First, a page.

• Koskenniemi, Martti (2006)
  • Neuvonen, Päivi Johanna (2020)
    The mainstream democratic critique of EU law rejects the argument that standard EU citizenship rights have a democracy-enhancing effect within the EU Member States. This Article shows how the democratic critique can benefit from a critique of critique that is missing in the discussion on the democratic effects of EU law. From this perspective, the Article makes an original contribution to critical EU legal studies at three levels. First, the critique of essentialist binary oppositions revisits what is political in the interests protected under EU citizenship rights. Second, the Article demonstrates how an Arendtian theory of political judgment counteracts the mainstream democratic critique in assessing the effects of EU citizenship law on democratic politics. Finally, reopening the question of what the conditions for democracy are translates into a methodological argument that rejectionist critique must yield to a more developed critical methodology in EU legal studies.
  • Tuori, Kaarlo (Edward Elgar, 2019)
  • Zhang, Kangle (Springer, 2018)
    The term “end-poverty” is deployed by the World Bank (WB) in working with the Asian Infrastructure Investment Bank (AIIB) and countries along the Belt and Road on the Belt and Road Initiative (BRI). This chapter contextualizes the BRI in a world a struggle, one in which actors take actions, based on their own field of expertise and knowledge, to further their interests. Inspired by David Kennedy’s argument of the role of expertise in a world of struggle, this chapter explores the role of the term, “end poverty”, in enabling relevant actors to further their interests. This chapter argues that “end poverty” is the middle-ground between various actors, including the sovereign nations, new and established financial institutions involved in the BRI. The moral endowment and indeterminacy of the term enables WB and other institutions, including AIIB and New Development Bank (NDB), to engage with the BRI for the purpose of its own agendas. The term, as well, facilitates China to deploy its global strategy in the political economy of the contemporary world. The indeterminacy of the term, however, covers up the story of the struggle of the member countries of the new institutions for strategic advantages in multilateral lending and global economic governance, and largely conceals the political objectives and effects of particular countries within the new institutions. The term as well neglects the sufferings of those disadvantaged in regions and countries of the BRI, that the BRI projects strengthens the elites and their power in the recipient countries over their populations. In deploying the term and furthering the global strategy, China’s infrastructure financing increases uncertainty and risks in the global financial system.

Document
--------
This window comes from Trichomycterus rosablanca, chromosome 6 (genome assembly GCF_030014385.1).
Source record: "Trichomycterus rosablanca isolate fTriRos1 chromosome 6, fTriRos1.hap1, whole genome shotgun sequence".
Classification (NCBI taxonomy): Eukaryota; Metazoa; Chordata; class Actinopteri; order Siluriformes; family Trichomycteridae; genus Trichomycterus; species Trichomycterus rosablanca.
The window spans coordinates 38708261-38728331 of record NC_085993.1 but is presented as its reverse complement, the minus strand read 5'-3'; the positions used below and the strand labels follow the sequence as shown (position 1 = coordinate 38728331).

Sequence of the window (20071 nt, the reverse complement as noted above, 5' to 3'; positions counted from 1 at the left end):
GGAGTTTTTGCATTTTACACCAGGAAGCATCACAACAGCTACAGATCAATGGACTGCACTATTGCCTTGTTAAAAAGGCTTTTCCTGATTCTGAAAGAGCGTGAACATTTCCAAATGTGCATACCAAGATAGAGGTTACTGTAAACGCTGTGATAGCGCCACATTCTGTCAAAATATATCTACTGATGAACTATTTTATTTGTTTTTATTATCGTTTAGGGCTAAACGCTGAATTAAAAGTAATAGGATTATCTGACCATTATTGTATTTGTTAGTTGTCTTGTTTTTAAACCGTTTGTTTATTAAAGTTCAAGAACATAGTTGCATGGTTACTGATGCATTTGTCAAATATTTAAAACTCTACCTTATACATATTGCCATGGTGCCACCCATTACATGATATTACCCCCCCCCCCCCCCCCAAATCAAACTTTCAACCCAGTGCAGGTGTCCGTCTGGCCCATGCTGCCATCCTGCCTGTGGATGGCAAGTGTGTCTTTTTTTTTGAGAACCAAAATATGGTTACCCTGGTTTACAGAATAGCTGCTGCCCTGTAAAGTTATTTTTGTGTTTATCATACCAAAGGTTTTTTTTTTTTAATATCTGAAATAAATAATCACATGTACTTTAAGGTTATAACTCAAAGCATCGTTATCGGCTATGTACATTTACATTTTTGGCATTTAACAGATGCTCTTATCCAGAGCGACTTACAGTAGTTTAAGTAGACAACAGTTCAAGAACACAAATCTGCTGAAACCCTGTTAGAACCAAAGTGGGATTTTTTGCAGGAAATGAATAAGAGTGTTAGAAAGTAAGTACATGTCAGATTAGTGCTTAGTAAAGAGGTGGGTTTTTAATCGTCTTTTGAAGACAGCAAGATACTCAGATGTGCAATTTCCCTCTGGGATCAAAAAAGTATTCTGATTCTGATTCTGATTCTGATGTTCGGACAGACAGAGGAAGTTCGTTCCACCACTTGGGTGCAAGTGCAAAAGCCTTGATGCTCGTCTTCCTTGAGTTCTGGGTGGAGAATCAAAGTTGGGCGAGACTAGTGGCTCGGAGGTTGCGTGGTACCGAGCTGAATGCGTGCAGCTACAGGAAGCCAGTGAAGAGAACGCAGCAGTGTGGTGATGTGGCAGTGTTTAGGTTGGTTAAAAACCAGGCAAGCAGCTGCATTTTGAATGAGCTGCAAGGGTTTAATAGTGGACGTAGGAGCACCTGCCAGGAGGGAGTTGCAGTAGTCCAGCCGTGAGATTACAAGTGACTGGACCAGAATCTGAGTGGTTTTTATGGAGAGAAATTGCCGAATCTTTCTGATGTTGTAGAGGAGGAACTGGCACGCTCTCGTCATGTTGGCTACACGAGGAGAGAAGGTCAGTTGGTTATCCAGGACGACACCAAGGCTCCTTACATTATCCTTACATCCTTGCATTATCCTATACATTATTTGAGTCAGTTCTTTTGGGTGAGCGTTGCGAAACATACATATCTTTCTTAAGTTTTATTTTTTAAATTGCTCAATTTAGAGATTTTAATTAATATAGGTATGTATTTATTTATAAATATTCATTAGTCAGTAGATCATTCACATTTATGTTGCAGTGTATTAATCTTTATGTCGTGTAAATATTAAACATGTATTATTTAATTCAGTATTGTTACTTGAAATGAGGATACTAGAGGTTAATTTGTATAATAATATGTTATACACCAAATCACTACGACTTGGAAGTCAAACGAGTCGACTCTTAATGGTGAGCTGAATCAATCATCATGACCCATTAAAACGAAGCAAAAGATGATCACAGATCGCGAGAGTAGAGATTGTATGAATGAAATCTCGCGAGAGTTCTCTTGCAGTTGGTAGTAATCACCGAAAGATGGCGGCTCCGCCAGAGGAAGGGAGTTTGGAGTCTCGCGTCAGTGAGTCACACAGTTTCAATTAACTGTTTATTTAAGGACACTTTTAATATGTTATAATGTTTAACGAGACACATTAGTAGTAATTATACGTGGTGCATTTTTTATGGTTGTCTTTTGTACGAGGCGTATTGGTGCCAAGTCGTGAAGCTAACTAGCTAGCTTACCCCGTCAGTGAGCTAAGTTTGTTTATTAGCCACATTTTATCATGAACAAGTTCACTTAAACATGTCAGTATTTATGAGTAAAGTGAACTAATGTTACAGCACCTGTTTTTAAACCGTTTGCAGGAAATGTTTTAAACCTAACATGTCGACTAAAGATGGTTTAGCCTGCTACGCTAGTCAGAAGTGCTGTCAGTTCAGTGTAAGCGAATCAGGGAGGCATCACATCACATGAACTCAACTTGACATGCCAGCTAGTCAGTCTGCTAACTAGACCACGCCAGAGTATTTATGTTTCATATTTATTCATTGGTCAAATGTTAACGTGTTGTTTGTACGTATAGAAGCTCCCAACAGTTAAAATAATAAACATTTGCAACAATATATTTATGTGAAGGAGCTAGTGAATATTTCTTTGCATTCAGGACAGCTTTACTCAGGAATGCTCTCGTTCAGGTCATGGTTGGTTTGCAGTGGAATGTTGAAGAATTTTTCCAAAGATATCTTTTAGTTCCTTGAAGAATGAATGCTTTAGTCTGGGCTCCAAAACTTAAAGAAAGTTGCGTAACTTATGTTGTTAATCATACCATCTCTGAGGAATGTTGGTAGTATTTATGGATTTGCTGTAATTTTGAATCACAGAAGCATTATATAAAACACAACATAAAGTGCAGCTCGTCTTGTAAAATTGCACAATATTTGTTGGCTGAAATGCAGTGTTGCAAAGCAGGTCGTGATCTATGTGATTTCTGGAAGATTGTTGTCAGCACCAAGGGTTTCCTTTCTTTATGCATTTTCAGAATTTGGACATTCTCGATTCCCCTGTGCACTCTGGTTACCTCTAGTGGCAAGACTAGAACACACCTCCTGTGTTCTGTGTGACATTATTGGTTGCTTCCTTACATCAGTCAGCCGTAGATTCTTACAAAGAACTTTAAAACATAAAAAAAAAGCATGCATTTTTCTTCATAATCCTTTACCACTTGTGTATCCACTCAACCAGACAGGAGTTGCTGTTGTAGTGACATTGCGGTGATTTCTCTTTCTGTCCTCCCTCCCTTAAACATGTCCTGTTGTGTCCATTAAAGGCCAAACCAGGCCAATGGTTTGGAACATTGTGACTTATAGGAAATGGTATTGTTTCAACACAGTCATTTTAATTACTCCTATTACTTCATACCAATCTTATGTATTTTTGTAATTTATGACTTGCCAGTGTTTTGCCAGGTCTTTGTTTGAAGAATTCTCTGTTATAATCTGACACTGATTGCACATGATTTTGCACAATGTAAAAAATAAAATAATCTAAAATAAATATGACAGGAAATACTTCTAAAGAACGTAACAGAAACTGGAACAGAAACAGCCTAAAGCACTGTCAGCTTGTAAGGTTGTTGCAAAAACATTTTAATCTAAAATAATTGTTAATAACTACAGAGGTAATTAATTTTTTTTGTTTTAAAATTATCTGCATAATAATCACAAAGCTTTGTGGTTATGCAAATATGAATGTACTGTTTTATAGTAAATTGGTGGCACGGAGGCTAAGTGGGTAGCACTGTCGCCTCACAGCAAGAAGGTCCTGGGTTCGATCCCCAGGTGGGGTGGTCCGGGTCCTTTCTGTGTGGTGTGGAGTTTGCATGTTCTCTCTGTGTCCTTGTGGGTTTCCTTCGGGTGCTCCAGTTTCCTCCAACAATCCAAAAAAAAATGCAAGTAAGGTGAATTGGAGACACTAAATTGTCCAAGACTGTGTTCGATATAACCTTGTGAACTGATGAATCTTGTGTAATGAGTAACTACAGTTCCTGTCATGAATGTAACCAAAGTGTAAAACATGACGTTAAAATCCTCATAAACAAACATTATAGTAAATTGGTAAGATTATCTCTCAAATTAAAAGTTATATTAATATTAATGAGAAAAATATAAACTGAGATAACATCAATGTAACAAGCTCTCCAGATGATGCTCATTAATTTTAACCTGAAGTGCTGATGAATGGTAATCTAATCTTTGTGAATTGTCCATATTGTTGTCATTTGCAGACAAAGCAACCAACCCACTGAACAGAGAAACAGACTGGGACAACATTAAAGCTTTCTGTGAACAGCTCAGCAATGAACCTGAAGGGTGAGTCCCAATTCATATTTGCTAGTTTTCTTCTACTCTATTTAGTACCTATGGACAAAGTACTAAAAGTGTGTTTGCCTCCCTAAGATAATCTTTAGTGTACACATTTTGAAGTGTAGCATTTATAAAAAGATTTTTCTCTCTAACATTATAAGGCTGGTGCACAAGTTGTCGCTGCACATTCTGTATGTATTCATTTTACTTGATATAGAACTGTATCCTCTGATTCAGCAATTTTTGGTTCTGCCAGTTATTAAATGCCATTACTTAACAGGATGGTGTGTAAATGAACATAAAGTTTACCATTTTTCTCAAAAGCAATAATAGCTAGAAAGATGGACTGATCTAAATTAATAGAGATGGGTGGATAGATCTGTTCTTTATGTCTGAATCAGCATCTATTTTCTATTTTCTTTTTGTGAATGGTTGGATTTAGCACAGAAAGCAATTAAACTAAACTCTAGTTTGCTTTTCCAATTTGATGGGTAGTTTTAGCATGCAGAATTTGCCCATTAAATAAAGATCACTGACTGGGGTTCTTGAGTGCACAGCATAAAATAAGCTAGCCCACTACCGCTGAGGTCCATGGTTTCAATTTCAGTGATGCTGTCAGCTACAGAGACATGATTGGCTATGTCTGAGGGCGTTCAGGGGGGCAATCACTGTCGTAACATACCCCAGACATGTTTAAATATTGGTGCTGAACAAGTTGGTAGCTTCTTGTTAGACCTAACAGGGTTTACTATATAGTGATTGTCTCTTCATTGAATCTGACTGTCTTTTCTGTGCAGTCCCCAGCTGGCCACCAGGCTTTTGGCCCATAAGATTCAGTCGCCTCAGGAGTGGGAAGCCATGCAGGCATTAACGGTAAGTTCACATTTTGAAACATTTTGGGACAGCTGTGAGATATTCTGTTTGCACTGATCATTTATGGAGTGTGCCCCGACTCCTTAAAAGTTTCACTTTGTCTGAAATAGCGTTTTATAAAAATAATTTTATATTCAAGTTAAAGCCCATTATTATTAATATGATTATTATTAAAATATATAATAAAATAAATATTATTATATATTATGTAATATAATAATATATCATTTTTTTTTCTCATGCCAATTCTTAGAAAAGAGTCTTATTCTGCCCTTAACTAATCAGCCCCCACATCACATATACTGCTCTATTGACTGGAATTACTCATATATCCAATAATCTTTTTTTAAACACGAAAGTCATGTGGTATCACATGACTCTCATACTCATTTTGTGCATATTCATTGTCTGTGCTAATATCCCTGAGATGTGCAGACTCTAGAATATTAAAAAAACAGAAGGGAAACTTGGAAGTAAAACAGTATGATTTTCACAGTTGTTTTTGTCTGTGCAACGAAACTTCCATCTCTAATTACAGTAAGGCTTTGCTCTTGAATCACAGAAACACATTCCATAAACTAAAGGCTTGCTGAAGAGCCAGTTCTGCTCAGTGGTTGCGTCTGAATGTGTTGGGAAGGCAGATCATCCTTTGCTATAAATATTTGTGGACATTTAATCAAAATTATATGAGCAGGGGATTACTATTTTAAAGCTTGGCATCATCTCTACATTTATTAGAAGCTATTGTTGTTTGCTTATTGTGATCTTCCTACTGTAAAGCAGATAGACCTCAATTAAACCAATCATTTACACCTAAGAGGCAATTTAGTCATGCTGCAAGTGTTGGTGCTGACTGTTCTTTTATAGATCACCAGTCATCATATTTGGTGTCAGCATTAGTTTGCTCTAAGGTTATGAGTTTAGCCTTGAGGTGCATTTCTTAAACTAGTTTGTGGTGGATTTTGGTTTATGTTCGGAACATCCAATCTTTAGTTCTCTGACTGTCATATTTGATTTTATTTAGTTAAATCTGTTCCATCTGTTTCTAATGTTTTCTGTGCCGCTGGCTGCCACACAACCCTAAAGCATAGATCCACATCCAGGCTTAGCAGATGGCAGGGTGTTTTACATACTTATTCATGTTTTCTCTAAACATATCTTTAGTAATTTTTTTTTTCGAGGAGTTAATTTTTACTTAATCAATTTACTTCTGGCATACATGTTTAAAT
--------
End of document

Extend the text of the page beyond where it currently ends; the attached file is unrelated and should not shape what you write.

• Heffron, Raphael J.; Ronne, Anita; Tomain, Joseph P.; Bradbrook, Adrian; Talus, Kim Patrik (2018)
    It is now over 20 years since the seminal paper on energy law as a discipline was published. The aim of this article is to review what currently constitutes energy law after this 20-year hiatus. There are two main ambitions of this article, which we hope will have a similar impact on the field. The first is to develop for scholars and practitioners a view of what constitutes energy law-and to make this accessible to both law and non-law energy scholars. The second is to advance a set of core principles that guide energy law, in essence a treatise for energy law. We advocate for a paradigm shift in our current understanding of what constitutes energy law. We advance that it should revolve around this set of guiding principles; however, we acknowledge that to some degree it is perhaps not a paradigm shift due to the current absence of any core principles of energy law. Nevertheless we argue that in our advancing of a guiding set of principles we set out a new path for the study of energy law and thus we aim to change what constitutes energy law and challenge the assumptions of existing researchers as globally society moves towards a transition to low-carbon economies.
  • Minkkinen, Panu (2016)
    A review essay of Hans Lindahl, Fault Lines of Globalization (OUP, 2013).
  • Vainio, Niklas Tapio (2018)
    The Nordic countries have a long history of public access to official documents. In this respect, Nordic administrations are significantly more open than their non-Nordic counterparts in the European Union. In recent decades, the weight of the right to privacy and the right to protection of personal data has increased in European Union law. Data protection has been given the status of a fundamental right and the new General Data Protection Regulation came into effect on 25 May 2018. Taking into account the strict conditions that EU courts have defined for access to documents containing personal data, will the new Regulation limit the currently broad access in the Nordic countries?